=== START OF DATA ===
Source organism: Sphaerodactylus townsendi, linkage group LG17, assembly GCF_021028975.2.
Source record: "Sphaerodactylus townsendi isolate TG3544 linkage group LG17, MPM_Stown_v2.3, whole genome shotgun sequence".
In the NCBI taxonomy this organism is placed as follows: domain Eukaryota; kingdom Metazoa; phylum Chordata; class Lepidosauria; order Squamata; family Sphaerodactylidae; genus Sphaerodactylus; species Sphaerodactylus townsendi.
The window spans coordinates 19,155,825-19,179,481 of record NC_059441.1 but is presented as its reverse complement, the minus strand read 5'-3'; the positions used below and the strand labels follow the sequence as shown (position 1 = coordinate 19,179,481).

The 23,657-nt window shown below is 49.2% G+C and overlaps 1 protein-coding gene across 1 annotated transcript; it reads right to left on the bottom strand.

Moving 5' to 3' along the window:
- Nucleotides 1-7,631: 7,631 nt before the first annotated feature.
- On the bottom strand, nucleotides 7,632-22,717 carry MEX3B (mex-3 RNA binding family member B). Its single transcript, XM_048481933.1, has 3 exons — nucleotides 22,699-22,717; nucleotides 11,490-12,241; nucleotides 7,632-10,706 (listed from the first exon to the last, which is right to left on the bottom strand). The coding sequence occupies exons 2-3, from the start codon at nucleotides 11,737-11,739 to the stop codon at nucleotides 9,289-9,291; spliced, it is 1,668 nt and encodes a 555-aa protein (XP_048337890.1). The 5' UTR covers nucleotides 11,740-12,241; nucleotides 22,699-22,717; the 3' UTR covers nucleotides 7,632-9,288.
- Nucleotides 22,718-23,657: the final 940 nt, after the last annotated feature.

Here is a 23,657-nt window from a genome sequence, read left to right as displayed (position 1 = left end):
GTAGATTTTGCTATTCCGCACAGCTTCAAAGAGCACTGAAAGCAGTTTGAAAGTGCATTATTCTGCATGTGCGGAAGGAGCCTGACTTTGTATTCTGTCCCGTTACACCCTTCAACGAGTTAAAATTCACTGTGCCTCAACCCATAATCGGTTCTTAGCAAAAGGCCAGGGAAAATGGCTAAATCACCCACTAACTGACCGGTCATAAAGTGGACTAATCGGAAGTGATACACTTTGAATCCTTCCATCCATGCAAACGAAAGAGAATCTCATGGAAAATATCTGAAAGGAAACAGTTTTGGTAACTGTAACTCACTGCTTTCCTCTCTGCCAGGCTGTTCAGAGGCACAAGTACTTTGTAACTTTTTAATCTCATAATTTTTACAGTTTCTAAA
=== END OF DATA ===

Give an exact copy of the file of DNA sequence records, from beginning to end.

Source organism: Sphaerodactylus townsendi, linkage group LG17, assembly GCF_021028975.2.
Source record: "Sphaerodactylus townsendi isolate TG3544 linkage group LG17, MPM_Stown_v2.3, whole genome shotgun sequence".
In the NCBI taxonomy this organism is placed as follows: domain Eukaryota; kingdom Metazoa; phylum Chordata; class Lepidosauria; order Squamata; family Sphaerodactylidae; genus Sphaerodactylus; species Sphaerodactylus townsendi.
The window spans coordinates 19,155,825-19,179,481 of record NC_059441.1 but is presented as its reverse complement, the minus strand read 5'-3'; the positions used below and the strand labels follow the sequence as shown (position 1 = coordinate 19,179,481).

The 23,657-nt window shown below is 49.2% G+C and overlaps 1 protein-coding gene across 1 annotated transcript; it reads right to left on the bottom strand.

Moving 5' to 3' along the window:
- Nucleotides 1-7,631: 7,631 nt before the first annotated feature.
- On the bottom strand, nucleotides 7,632-22,717 carry MEX3B (mex-3 RNA binding family member B). Its single transcript, XM_048481933.1, has 3 exons — nucleotides 22,699-22,717; nucleotides 11,490-12,241; nucleotides 7,632-10,706 (listed from the first exon to the last, which is right to left on the bottom strand). The coding sequence occupies exons 2-3, from the start codon at nucleotides 11,737-11,739 to the stop codon at nucleotides 9,289-9,291; spliced, it is 1,668 nt and encodes a 555-aa protein (XP_048337890.1). The 5' UTR covers nucleotides 11,740-12,241; nucleotides 22,699-22,717; the 3' UTR covers nucleotides 7,632-9,288.
- Nucleotides 22,718-23,657: the final 940 nt, after the last annotated feature.

Here is a 23,657-nt window from a genome sequence, read left to right as displayed (position 1 = left end):
GTAGATTTTGCTATTCCGCACAGCTTCAAAGAGCACTGAAAGCAGTTTGAAAGTGCATTATTCTGCATGTGCGGAAGGAGCCTGACTTTGTATTCTGTCCCGTTACACCCTTCAACGAGTTAAAATTCACTGTGCCTCAACCCATAATCGGTTCTTAGCAAAAGGCCAGGGAAAATGGCTAAATCACCCACTAACTGACCGGTCATAAAGTGGACTAATCGGAAGTGATACACTTTGAATCCTTCCATCCATGCAAACGAAAGAGAATCTCATGGAAAATATCTGAAAGGAAACAGTTTTGGTAACTGTAACTCACTGCTTTCCTCTCTGCCAGGCTGTTCAGAGGCACAAGTACTTTGTAACTTTTTAATCTCATAATTTTTACAGTTTCTAAA